“Yeah, yeah,” he said. “Are we going to deliver milk or what?”

That was the first time I was angry with David. He couldn't see that his friends were losers. They stood there  and watched while he got his ass kicked. They probably laughed about it later. That wasn't OK with me. I didn't like violence and I didn't want the man I loved liking violence in spite of some of the movies we went to see.

There was a line that came to mind that morning and I quickly rejected the idea of, “It's your friends or me,” but I considered it. I didn't like what was done to David's face, but it was the world where he lived> I got no say.

His face healed quickly and he went back to being the same beautiful David I knew. I couldn't hold his hand. I couldn't be with him every minute and it didn't take much time for us to hit the same stretch of rough road yet again.

“What's wrong with your arm,” I asked when I picked him up the following Wednesday.

“We put a lit cigarette between our forearms. The guy who pulls away first is a chicken,” David said with pride.

He showed me the other arm and it was exactly the same. He had burned a half dollar size wound on both of his beautiful forearms. It looked terrible.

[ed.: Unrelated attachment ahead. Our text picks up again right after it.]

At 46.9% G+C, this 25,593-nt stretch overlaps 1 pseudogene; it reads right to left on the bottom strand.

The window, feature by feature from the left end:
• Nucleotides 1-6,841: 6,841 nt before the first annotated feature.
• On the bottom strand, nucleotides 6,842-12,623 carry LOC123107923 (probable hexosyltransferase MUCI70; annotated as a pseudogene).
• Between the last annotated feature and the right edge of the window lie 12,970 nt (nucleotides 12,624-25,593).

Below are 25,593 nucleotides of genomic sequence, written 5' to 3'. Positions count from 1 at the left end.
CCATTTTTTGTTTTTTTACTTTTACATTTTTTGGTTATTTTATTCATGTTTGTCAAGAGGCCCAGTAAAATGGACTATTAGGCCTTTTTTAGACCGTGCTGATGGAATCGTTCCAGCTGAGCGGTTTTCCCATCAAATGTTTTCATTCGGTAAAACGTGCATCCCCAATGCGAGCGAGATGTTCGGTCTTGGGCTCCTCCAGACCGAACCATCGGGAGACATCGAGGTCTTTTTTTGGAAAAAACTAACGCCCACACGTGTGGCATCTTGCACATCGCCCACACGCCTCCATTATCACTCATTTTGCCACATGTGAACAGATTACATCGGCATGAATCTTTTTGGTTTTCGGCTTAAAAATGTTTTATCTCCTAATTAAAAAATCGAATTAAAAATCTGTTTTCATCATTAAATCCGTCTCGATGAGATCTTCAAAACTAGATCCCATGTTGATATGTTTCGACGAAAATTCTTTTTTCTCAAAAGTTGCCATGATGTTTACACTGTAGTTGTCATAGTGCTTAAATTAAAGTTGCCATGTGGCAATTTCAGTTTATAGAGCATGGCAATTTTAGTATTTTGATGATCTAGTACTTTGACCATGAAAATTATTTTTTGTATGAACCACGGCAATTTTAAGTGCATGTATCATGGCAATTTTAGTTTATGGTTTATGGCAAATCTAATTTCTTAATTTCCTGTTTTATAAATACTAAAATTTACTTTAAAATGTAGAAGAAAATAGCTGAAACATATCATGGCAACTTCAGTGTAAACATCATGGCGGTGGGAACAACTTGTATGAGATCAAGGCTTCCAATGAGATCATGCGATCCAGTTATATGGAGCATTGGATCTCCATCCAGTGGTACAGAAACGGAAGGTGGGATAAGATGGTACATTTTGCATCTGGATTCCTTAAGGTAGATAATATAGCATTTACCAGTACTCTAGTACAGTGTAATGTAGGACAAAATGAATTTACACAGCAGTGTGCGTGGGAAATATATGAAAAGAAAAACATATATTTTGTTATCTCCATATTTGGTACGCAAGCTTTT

“What's wrong with you?” I asked horrified. 

I'd met tough David.

I suspected there were two Davids. He was different when he was with his friends. His gentleness was what he felt while he was with me. That was the David I loved.

Tough David was tough. He was the boy who grew up in a tough neighborhood with his tough friends. I'd seen signs of tough David. I loved sweet David. I didn't like tough David.

When he spent a lot of time with his buds the more evidence I saw of tough David. If I couldn't get him away from the guys he grew up with one day he'd need to decide if he was sweet David or tough David. I wasn't sure I'd like the decision once he made it.

My fear was that tough David would be the boy I picked up one day and sweet David would be gone for ever. 

“This is because of me isn't it? It's because they talk about queers and you've got to prove you're as tough as they are no matter who it is you're sleeping with,” I said alarmed. “You're running your beautiful body.”

“I am as tough as they are. Tougher. I never pull my arm away first. They know it. It has to do with me not you.”

I was angry he'd purposely put scars on his beautiful body. I almost told him what I thought but I was dealing with tough David. That David would walk away in a minute.

One morning as I held David close to me, waiting for him to awake, he found a way to surprise me yet again.

In a very alert crystal clear voice David said, “If it wasn't for you I'd be dead or in jail.”

I knew that sweet David was in a struggle with tough David. I held him tightly. I held him closer. I couldn't hold him for the rest of time.

       I also realized that I had to be careful not to arouse tough David. I'd seen all I wanted to see of him but I hadn't seen the last of him.